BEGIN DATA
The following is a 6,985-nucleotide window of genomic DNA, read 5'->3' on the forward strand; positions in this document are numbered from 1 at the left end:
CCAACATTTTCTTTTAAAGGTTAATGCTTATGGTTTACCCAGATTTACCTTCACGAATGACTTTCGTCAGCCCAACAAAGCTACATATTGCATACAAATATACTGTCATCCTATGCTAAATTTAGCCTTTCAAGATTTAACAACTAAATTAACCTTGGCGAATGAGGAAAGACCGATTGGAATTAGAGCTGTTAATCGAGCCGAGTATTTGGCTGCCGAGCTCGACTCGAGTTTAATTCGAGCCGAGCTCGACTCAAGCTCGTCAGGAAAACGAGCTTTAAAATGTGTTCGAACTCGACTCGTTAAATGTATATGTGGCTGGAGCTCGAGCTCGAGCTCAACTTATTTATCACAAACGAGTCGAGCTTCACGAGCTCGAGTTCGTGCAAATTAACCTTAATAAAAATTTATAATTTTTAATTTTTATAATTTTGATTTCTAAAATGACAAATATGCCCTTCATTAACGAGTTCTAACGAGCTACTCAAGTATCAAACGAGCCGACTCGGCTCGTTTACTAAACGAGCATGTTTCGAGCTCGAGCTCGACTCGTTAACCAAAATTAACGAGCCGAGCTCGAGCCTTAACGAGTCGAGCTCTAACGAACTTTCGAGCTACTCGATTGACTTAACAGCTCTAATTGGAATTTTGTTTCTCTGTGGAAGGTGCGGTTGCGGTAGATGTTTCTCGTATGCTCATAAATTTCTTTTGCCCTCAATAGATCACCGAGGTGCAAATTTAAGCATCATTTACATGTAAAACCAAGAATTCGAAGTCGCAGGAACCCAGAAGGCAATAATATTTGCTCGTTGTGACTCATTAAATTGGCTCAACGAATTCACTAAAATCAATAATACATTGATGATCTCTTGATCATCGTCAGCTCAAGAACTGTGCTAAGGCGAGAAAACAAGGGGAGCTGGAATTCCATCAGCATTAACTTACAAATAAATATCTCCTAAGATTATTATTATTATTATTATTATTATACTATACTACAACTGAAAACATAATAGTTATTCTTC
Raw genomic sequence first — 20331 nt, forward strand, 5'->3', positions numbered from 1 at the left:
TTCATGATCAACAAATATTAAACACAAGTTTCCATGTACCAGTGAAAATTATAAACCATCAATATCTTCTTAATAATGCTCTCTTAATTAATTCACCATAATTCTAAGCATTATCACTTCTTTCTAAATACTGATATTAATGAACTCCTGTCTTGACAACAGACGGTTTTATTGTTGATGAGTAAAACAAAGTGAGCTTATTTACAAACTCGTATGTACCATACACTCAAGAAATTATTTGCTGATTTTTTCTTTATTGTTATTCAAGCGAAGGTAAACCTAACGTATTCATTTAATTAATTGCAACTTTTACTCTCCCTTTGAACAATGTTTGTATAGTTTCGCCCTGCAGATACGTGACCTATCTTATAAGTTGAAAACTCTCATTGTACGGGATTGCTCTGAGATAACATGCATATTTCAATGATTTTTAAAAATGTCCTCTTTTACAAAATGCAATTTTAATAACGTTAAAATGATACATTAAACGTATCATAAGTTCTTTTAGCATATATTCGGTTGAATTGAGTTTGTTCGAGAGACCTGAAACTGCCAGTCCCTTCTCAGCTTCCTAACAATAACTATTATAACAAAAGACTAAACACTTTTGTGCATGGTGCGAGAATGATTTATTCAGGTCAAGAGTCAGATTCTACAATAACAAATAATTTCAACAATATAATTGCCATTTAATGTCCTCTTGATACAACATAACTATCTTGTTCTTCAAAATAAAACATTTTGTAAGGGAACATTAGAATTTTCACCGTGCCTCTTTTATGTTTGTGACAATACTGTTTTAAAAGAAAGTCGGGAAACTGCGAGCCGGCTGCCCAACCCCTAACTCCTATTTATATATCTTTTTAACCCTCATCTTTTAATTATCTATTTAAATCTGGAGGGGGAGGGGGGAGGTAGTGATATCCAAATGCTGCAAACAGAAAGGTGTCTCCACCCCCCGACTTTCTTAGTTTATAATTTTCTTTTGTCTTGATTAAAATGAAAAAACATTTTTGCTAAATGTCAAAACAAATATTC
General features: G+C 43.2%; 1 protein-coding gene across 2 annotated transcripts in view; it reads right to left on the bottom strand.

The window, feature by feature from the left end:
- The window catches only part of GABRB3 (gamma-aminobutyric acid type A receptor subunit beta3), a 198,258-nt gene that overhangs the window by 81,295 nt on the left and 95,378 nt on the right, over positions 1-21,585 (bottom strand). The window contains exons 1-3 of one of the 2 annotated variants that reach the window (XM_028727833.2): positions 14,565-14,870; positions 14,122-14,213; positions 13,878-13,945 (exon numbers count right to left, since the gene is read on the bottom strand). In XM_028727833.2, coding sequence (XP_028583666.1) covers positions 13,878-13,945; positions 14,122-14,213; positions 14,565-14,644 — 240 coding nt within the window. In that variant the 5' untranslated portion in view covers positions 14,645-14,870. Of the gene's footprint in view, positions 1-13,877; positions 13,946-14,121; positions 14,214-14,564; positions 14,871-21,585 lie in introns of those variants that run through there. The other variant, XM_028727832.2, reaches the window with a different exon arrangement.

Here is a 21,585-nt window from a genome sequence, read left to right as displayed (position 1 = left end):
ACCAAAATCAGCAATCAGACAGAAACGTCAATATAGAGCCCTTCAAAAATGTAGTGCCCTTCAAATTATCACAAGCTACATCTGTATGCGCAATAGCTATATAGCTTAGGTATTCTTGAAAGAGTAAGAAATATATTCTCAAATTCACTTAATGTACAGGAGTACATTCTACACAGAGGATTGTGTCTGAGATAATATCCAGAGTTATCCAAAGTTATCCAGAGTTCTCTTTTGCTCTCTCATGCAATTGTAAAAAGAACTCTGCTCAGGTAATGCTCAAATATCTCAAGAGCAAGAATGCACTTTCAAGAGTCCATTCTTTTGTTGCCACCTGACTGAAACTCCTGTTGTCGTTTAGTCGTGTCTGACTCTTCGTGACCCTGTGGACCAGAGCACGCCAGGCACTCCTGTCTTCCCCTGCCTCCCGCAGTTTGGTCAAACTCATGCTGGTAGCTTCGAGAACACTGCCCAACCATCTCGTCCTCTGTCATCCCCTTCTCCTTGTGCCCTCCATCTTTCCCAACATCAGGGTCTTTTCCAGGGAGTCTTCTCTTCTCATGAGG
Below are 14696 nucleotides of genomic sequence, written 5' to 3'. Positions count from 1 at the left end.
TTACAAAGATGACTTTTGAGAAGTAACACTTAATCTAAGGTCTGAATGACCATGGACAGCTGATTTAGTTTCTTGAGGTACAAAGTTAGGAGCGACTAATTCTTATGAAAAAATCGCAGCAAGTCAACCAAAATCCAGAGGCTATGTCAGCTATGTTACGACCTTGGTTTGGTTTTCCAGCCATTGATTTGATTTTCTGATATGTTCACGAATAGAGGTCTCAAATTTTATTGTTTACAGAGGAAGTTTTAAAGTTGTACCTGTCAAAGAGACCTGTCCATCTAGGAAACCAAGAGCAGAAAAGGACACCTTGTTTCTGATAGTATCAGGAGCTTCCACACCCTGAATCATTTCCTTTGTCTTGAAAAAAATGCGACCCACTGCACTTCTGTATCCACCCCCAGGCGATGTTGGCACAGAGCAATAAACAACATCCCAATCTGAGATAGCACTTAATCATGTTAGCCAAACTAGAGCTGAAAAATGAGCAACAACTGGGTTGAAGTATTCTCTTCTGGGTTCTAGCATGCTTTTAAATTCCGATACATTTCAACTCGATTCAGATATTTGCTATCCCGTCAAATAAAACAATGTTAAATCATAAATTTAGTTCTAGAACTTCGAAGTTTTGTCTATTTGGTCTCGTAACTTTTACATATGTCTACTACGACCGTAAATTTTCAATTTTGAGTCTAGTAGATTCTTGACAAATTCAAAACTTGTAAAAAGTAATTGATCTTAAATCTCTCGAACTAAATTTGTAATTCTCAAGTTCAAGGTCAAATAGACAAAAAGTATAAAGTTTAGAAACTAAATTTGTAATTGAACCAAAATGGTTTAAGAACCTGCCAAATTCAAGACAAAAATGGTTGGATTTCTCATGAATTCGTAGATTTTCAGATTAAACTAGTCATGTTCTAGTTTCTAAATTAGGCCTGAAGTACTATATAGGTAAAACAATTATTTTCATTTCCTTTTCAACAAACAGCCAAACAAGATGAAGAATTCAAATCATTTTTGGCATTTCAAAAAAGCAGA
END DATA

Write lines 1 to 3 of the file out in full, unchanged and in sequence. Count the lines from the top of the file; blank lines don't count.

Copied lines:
The following is a 6,985-nucleotide window of genomic DNA, read 5'->3' on the forward strand; positions in this document are numbered from 1 at the left end:
CCAACATTTTCTTTTAAAGGTTAATGCTTATGGTTTACCCAGATTTACCTTCACGAATGACTTTCGTCAGCCCAACAAAGCTACATATTGCATACAAATATACTGTCATCCTATGCTAAATTTAGCCTTTCAAGATTTAACAACTAAATTAACCTTGGCGAATGAGGAAAGACCGATTGGAATTAGAGCTGTTAATCGAGCCGAGTATTTGGCTGCCGAGCTCGACTCGAGTTTAATTCGAGCCGAGCTCGACTCAAGCTCGTCAGGAAAACGAGCTTTAAAATGTGTTCGAACTCGACTCGTTAAATGTATATGTGGCTGGAGCTCGAGCTCGAGCTCAACTTATTTATCACAAACGAGTCGAGCTTCACGAGCTCGAGTTCGTGCAAATTAACCTTAATAAAAATTTATAATTTTTAATTTTTATAATTTTGATTTCTAAAATGACAAATATGCCCTTCATTAACGAGTTCTAACGAGCTACTCAAGTATCAAACGAGCCGACTCGGCTCGTTTACTAAACGAGCATGTTTCGAGCTCGAGCTCGACTCGTTAACCAAAATTAACGAGCCGAGCTCGAGCCTTAACGAGTCGAGCTCTAACGAACTTTCGAGCTACTCGATTGACTTAACAGCTCTAATTGGAATTTTGTTTCTCTGTGGAAGGTGCGGTTGCGGTAGATGTTTCTCGTATGCTCATAAATTTCTTTTGCCCTCAATAGATCACCGAGGTGCAAATTTAAGCATCATTTACATGTAAAACCAAGAATTCGAAGTCGCAGGAACCCAGAAGGCAATAATATTTGCTCGTTGTGACTCATTAAATTGGCTCAACGAATTCACTAAAATCAATAATACATTGATGATCTCTTGATCATCGTCAGCTCAAGAACTGTGCTAAGGCGAGAAAACAAGGGGAGCTGGAATTCCATCAGCATTAACTTACAAATAAATATCTCCTAAGATTATTATTATTATTATTATTATTATACTATACTACAACTGAAAACATAATAGTTATTCTTC
Raw genomic sequence first — 20331 nt, forward strand, 5'->3', positions numbered from 1 at the left: